It is conventional wisdom that any substance use during drug treatment leads to lower rates of success. But a new study in the American Journal on Addictions suggests that’s not always so.
The study looked at patients in treatment for opiate dependence using a drug called naltrexone – a treatment whose effectiveness, the researchers write, “has been severely limited by poor adherence.” As part of a study designed to test two different support protocols intended to help patients stay on naltrexone treatment, researchers also looked at use of other substances by means of regular urine tests conducted during clinic visits.
Contrary to conventional wisdom, patients with “intermittent” marijuana use (defined as between 1% and 79% of urine tests coming back positive) stayed on treatment for nearly four times as long as those who abstained completely. Treatment adherence by “consistent” marijuana users (80% or more positive urine tests) was almost identical to that of the abstainers.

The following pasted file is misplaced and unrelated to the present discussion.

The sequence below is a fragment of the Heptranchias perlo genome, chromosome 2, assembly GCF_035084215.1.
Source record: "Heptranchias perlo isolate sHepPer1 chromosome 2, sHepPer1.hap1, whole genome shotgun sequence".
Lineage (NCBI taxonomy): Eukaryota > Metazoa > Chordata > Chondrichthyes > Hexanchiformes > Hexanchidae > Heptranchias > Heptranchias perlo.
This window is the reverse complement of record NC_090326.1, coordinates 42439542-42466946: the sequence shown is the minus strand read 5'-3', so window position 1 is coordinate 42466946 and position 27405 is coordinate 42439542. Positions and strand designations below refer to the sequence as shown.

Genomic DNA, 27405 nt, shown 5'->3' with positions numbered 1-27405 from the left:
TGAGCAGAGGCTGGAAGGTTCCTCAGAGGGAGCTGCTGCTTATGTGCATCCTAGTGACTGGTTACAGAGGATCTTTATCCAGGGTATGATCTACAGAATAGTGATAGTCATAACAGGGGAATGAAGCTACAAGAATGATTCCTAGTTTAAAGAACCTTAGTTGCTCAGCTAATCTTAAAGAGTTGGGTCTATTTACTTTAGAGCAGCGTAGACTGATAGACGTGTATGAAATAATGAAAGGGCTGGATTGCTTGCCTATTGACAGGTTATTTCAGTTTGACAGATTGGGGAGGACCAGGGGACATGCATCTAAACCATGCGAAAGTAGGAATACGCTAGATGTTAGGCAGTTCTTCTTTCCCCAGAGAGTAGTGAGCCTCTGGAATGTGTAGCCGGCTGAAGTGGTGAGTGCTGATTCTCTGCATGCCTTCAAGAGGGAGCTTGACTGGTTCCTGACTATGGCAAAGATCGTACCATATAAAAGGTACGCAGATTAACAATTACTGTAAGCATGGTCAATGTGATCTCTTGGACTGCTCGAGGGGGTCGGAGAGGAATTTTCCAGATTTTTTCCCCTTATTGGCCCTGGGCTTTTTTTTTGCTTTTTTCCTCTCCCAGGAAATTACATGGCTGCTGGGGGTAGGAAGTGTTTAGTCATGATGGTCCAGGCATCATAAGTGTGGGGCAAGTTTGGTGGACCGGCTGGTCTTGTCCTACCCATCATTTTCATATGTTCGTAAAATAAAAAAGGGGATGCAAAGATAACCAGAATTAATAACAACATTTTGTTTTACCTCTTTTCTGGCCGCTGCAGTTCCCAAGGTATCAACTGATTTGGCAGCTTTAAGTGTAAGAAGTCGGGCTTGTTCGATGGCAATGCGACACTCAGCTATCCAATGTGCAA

The researchers note that the beneficial effect was most apparent early in treatment, that marijuana use was not only associated with staying in treatment longer but also with more consistent pill-taking, and that during the study the patients tended to maintain or even increase their marijuana use. This, they write, is “consistent with a process of self-medication. These findings are of interest because they suggest the hypothesis that moderate cannabis use may be exerting a beneficial pharmacological effect improving the tolerability of naltrexone in the early weeks after induction.”